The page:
Senate blocks effort to keep guns from terrorists
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Senate Republicans on Thursday rejected an amendment to the ObamaCare repeal bill that would have tied it to a separate fight on blocking suspected or known terrorists from being able to buy guns. 

 
The California Democrat's proposal, which she has also introduced as a separate piece of legislation, would allow the attorney general to block the sale or transfer of a gun or explosive to a suspected or known terrorist if the individual is believed to use the weapons in an act of terrorism.
 
 
Speaking to reporters earlier Thursday, Feinstein called her amendment "the definition of a no-brainer." 
 
She underscored the bipartisan support behind the proposal, pointing out that a House Republican has introduced a similar bill and the idea was initially backed by the Bush administration's Department of Justice in 2007. 
 
 
"This is not the way we're supposed to do things in this country," he said ahead of the vote. 
 
Senators rejected an amendment from Cornyn by a 55-44 vote. The Texan's proposal would have allowed the attorney general to delay suspected terrorists from getting a gun for up to 72 hours as they try to get a court to approve blocking the sale of the firearm. 
 
The transfer of the gun would be blocked if a court determines that the person wanting to buy the gun has committed or will commit an act of terrorism. 
 
"If you believe the federal government is omniscient and all competent vote for the Feinstein amendment," Cornyn added ahead of the votes, noting that the late Sen. Ted Kennedy (D-Mass.) was on a terror watch list. 
 
 
Cornyn's proposal would have also restricted funding to "sanctuary cities," or those who don't comply with federal immigration law. 
 
Senate Minority Leader Harry ReidHarry Mason ReidBernie campaign 2.0 - he's in it to win it, this time around Dems wrestle over how to vote on ‘Green New Deal’ Senate confirms Trump court pick despite missing two 'blue slips' MORE (D-Nev.) suggested that Cornyn's plan would only delay a suspected or known terrorist from being able to get a gun. 
 
"This Republican amendment ties the hands of law enforcement. This amendment doesn't stop terrorists from getting guns, it simply delays their efforts for 72 hours," he said, adding that "if you're on terrorists watch lists you shouldn't be able to buy a gun."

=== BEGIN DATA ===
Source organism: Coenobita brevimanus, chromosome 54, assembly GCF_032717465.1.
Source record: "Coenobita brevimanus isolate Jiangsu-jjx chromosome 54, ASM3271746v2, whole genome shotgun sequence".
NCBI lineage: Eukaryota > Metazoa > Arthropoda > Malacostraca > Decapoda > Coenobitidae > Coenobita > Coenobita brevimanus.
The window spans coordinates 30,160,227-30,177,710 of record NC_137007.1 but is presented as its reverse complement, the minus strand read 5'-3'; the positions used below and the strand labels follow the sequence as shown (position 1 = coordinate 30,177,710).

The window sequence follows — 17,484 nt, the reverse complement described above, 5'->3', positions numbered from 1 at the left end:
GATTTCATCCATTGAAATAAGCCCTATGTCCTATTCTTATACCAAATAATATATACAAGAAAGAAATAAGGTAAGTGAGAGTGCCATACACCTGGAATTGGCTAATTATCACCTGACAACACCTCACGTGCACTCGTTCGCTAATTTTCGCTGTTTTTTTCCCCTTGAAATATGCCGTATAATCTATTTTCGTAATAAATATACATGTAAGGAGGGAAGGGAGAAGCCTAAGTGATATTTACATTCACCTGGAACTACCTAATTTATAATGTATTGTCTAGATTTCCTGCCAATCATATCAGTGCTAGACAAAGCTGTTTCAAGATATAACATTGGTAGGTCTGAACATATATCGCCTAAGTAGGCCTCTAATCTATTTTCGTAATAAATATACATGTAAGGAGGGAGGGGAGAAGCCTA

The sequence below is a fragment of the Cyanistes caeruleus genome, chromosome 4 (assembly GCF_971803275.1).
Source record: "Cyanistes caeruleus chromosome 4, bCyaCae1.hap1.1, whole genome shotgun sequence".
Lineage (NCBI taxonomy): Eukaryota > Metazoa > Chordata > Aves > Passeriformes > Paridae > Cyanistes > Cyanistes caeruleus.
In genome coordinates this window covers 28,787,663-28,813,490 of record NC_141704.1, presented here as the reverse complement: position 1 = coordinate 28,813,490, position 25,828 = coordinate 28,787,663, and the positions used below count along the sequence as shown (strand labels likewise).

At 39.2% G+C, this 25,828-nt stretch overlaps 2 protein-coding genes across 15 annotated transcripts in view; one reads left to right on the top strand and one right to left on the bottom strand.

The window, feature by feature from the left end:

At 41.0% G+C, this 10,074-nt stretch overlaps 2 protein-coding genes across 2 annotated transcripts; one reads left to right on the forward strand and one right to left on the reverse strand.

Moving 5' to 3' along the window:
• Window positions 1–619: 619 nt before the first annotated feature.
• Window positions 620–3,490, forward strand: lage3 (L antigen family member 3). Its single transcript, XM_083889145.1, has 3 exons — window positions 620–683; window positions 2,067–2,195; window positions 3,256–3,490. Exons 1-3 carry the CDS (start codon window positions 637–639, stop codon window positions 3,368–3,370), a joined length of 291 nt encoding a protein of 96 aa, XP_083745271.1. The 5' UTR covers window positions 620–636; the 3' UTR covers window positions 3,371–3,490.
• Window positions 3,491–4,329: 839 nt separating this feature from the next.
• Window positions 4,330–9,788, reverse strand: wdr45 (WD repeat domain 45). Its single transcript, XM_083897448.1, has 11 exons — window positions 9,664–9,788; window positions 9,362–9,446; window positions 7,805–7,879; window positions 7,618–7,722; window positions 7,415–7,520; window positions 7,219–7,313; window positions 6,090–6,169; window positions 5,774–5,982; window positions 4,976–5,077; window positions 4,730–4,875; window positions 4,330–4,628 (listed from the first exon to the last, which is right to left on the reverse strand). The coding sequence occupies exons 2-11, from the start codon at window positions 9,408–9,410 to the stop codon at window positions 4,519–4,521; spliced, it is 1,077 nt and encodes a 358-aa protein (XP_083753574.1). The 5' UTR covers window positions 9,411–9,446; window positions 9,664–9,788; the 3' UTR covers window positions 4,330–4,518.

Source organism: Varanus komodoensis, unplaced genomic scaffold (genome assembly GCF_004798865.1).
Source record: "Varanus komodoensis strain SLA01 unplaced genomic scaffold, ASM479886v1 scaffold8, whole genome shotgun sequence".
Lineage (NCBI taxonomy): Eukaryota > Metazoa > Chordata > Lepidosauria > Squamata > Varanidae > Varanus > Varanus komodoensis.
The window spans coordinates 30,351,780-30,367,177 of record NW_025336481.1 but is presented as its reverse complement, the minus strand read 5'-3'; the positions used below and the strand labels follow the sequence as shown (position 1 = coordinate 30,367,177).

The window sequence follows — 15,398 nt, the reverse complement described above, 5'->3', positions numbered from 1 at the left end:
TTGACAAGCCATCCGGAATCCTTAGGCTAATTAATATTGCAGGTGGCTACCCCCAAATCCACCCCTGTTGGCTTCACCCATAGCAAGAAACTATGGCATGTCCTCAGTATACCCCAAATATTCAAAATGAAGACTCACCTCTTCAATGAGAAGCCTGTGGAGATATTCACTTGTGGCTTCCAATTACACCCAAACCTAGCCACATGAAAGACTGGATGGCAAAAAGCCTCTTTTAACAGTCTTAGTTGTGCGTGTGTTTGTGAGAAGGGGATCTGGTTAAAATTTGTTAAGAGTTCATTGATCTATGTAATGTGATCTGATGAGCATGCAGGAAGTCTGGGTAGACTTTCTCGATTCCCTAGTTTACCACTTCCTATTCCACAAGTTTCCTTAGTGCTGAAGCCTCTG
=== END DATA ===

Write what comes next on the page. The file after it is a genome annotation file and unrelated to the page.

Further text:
Senators also rejected an amendment from Manchin (D-W.Va.) and Sen. Pat Toomey (R-Pa.) that would have tied their 2013 background checks bill to the ObamaCare bill.

The amendment failed on a procedural hurdle by a 48-50 vote. Republican Sens. Susan CollinsSusan Margaret CollinsOvernight Health Care: CDC pushes for expanding HIV testing, treatment | Dem group launches ads attacking Trump on Medicare, Medicaid cuts | Hospitals, insurers spar over surprise bills | O'Rourke under pressure from left on Medicare for all Dem group launches ads attacking Trump's 'hypocrisy on Medicare and Medicaid cuts' Juan Williams: Don't rule out impeaching Trump MORE (Maine), Mark Kirk (Ill.), John McCainJohn Sidney McCainSantorum: Trump should 'send emails to a therapist' instead of tweeting Meghan McCain: Trump obsessed with my father because he 'will never be a great man' CNN's Amanda Carpenter: Trump attacking McCain 'to distract' from 'questions about the Russia investigation' MORE (Ariz.) and Toomey voted to move forward.

The proposal would have required background checks for sales at gun shows and online, and strengthened information-sharing between states and the national background check system. 

“I recognize that enhanced background checks are not going to stop all mass shootings," Toomey, who is facing a tough reelection race next year, said in a statement ahead of the vote. "As we have seen, many of these attacks would still have happened even if our proposal was on the books. But some tragedies, such as the mass shooting at Virginia Tech in 2007, might have been prevented."

In another vote, senators turned down an amendment from Sen. Chuck GrassleyCharles (Chuck) Ernest GrassleyKlobuchar: ObamaCare a 'missed opportunity' to address drug costs Just one in five expect savings from Trump tax law: poll Divisions emerge over House drug price bills MORE (R-Iowa) that would have increased money for mental health and prosecute felons who fail background checks. Democrats suggested that the Iowa Republican's proposal would do little to close "loopholes" for buying a gun.

"In the 100-page amendment being offered by the senator from Iowa … the loopholes are open, and when it comes to background checks, unfortunately, this doesn't do anything," Sen. Dick DurbinRichard (Dick) Joseph DurbinGOP moves to rein in president's emergency powers Senate votes to confirm Neomi Rao to appeals court The Hill's 12:30 Report: Manafort sentenced to total of 7.5 years in prison MORE (D-Ill.) said. 

- This story was updated at 7:36 p.m.